1. Artay Yagci, William Murk, Jill Stronk, and Gabor Huszar. Spermatozoa Bound to Solid State Hyaluronic Acid Show Chromatin Structure with High DNA Chain Integrity: An Acridine Orange Fluorescence Study. Journal of Andrology, 2010; DOI: 10.2164/jandrol.109.008912

Cite This Page:

Yale University. "Researchers develop test to identify 'best' sperm." ScienceDaily. ScienceDaily, 31 May 2010. <www.sciencedaily.com/releases/2010/05/100528211202.htm>.
Yale University. (2010, May 31). Researchers develop test to identify 'best' sperm. ScienceDaily. Retrieved March 29, 2015 from www.sciencedaily.com/releases/2010/05/100528211202.htm
Yale University. "Researchers develop test to identify 'best' sperm." ScienceDaily. www.sciencedaily.com/releases/2010/05/100528211202.htm (accessed March 29, 2015).

Share This


More From ScienceDaily



More Health & Medicine News

Sunday, March 29, 2015

Featured Research

from universities, journals, and other organizations


Featured Videos

from AP, Reuters, AFP, and other news services

S. Leone in New Anti-Ebola Lockdown

S. Leone in New Anti-Ebola Lockdown

AFP (Mar. 28, 2015) — Sierra Leone imposed a three-day nationwide lockdown Friday for the second time in six months in a bid to prevent a resurgence of the deadly Ebola virus. Duration: 01:17 Video provided by AFP
Powered by NewsLook.com
These Popular Antibiotics Can Cause Permanent Nerve Damage

These Popular Antibiotics Can Cause Permanent Nerve Damage

Newsy (Mar. 27, 2015) — A popular class of antibiotic can leave patients in severe pain and even result in permanent nerve damage. Video provided by Newsy
Powered by NewsLook.com
WH Plan to Fight Antibiotic-Resistant Germs

WH Plan to Fight Antibiotic-Resistant Germs

AP (Mar. 27, 2015) — The White House on Friday announced a five-year plan to fight the threat posed by antibiotic-resistant bacteria amid fears that once-treatable germs could become deadly. (March 27) Video provided by AP
Powered by NewsLook.com
House Ready to Pass Medicare Doc Bill

House Ready to Pass Medicare Doc Bill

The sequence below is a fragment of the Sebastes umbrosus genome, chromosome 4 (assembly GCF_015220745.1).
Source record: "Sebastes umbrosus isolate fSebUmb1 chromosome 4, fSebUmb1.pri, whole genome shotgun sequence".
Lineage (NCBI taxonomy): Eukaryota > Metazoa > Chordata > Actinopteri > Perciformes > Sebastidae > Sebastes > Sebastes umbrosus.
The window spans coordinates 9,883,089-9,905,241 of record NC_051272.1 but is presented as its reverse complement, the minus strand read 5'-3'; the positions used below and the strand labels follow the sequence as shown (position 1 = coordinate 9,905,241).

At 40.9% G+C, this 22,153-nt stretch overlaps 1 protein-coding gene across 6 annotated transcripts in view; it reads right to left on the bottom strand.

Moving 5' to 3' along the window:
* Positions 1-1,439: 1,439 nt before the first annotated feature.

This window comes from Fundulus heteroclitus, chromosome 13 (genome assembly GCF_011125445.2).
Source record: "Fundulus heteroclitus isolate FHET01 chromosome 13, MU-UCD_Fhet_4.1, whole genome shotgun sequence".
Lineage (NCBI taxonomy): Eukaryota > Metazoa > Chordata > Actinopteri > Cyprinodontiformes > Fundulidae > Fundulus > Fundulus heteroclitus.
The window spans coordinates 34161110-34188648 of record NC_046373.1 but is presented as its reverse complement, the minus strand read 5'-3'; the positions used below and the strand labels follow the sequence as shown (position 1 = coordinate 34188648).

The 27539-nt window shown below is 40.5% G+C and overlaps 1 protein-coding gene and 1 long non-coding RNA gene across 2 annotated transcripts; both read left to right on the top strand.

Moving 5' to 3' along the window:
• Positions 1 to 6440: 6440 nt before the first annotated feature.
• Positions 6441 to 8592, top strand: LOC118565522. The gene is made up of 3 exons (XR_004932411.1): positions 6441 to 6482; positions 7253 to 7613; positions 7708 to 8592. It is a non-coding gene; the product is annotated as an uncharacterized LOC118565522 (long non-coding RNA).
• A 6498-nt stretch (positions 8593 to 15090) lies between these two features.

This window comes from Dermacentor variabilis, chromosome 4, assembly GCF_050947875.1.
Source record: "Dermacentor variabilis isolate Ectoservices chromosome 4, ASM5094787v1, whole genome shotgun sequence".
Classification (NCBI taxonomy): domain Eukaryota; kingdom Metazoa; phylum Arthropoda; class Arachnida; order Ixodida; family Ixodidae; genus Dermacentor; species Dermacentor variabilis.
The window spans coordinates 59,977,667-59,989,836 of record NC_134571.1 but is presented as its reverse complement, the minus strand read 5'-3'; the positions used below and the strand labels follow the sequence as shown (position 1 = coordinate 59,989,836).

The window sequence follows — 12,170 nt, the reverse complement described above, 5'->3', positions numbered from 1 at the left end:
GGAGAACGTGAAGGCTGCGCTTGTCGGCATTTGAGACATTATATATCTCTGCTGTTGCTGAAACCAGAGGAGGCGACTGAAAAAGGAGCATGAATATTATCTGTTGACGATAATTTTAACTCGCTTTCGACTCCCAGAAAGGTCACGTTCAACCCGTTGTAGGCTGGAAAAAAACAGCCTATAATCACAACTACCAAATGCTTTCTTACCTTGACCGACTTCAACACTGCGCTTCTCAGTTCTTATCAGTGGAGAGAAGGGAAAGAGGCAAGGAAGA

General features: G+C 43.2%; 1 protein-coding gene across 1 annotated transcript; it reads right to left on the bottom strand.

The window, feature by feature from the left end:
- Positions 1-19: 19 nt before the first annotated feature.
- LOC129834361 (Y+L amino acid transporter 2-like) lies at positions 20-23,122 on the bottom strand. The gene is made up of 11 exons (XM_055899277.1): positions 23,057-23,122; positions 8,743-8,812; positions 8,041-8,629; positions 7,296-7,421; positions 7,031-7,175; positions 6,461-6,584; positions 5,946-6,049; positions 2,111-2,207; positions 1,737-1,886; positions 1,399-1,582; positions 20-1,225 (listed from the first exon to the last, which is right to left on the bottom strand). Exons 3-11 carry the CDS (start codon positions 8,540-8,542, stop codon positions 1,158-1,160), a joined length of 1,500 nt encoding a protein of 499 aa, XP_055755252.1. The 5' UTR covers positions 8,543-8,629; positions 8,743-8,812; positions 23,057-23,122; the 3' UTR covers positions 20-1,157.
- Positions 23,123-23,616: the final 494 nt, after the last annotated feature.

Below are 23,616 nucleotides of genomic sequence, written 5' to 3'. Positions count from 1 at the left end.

AP (Mar. 26, 2015) — In rare bipartisan harmony, congressional leaders pushed a $214 billion bill permanently blocking physician Medicare cuts toward House passage Thursday, moving lawmakers closer to resolving a problem that has plagued them for years. (March 26) Video provided by AP
Powered by NewsLook.com

Search ScienceDaily

Number of stories in archives: 140,361

Find with keyword(s):
 
Enter a keyword or phrase to search ScienceDaily for related topics and research stories.

Save/Print:
Share:  

Breaking News:

Strange & Offbeat Stories

 

Health & Medicine

Mind & Brain

Living & Well

In Other News

... from NewsDaily.com

Science News

Health News

Environment News

Technology News



Save/Print:
Share:  

Free Subscriptions


Get the latest science news with ScienceDaily's free email newsletters, updated daily and weekly. Or view hourly updated newsfeeds in your RSS reader:

Get Social & Mobile


Keep up to date with the latest news from ScienceDaily via social networks and mobile apps:

Have Feedback?


Tell us what you think of ScienceDaily -- we welcome both positive and negative comments. Have any problems using the site? Questions?
Mobile iPhone Android Web
Follow Facebook Twitter Google+
Subscribe RSS Feeds Email Newsletters
Latest Headlines Health & Medicine Mind & Brain Space & Time Matter & Energy Computers & Math Plants & Animals Earth & Climate Fossils & Ruins